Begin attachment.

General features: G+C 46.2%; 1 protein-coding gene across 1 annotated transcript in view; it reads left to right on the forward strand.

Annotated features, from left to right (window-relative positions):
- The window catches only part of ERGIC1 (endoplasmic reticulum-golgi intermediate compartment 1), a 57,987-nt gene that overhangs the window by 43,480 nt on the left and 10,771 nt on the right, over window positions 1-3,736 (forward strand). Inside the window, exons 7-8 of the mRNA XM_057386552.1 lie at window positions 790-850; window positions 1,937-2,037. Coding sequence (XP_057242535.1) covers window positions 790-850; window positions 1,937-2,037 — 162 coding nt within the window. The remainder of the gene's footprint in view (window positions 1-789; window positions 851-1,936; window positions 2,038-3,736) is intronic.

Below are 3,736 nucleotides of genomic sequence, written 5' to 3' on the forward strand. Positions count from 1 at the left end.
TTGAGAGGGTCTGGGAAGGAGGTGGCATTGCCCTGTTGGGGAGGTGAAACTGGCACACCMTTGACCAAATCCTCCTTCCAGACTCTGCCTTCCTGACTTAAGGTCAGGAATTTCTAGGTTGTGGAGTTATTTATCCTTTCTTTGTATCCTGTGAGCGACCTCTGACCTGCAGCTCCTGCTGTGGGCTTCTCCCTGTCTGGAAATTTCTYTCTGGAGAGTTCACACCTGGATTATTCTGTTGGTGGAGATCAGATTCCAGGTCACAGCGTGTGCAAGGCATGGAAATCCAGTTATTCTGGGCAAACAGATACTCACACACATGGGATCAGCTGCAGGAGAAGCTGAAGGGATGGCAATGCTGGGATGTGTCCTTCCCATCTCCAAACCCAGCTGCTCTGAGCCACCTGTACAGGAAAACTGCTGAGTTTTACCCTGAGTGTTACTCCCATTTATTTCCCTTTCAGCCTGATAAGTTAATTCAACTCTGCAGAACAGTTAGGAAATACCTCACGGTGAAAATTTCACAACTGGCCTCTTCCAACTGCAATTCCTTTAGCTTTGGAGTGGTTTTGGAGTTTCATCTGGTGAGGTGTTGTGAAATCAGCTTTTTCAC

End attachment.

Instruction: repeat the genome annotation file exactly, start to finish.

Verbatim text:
General features: G+C 46.2%; 1 protein-coding gene across 1 annotated transcript in view; it reads left to right on the forward strand.

Annotated features, from left to right (window-relative positions):
- The window catches only part of ERGIC1 (endoplasmic reticulum-golgi intermediate compartment 1), a 57,987-nt gene that overhangs the window by 43,480 nt on the left and 10,771 nt on the right, over window positions 1-3,736 (forward strand). Inside the window, exons 7-8 of the mRNA XM_057386552.1 lie at window positions 790-850; window positions 1,937-2,037. Coding sequence (XP_057242535.1) covers window positions 790-850; window positions 1,937-2,037 — 162 coding nt within the window. The remainder of the gene's footprint in view (window positions 1-789; window positions 851-1,936; window positions 2,038-3,736) is intronic.

Below are 3,736 nucleotides of genomic sequence, written 5' to 3' on the forward strand. Positions count from 1 at the left end.
TTGAGAGGGTCTGGGAAGGAGGTGGCATTGCCCTGTTGGGGAGGTGAAACTGGCACACCMTTGACCAAATCCTCCTTCCAGACTCTGCCTTCCTGACTTAAGGTCAGGAATTTCTAGGTTGTGGAGTTATTTATCCTTTCTTTGTATCCTGTGAGCGACCTCTGACCTGCAGCTCCTGCTGTGGGCTTCTCCCTGTCTGGAAATTTCTYTCTGGAGAGTTCACACCTGGATTATTCTGTTGGTGGAGATCAGATTCCAGGTCACAGCGTGTGCAAGGCATGGAAATCCAGTTATTCTGGGCAAACAGATACTCACACACATGGGATCAGCTGCAGGAGAAGCTGAAGGGATGGCAATGCTGGGATGTGTCCTTCCCATCTCCAAACCCAGCTGCTCTGAGCCACCTGTACAGGAAAACTGCTGAGTTTTACCCTGAGTGTTACTCCCATTTATTTCCCTTTCAGCCTGATAAGTTAATTCAACTCTGCAGAACAGTTAGGAAATACCTCACGGTGAAAATTTCACAACTGGCCTCTTCCAACTGCAATTCCTTTAGCTTTGGAGTGGTTTTGGAGTTTCATCTGGTGAGGTGTTGTGAAATCAGCTTTTTCAC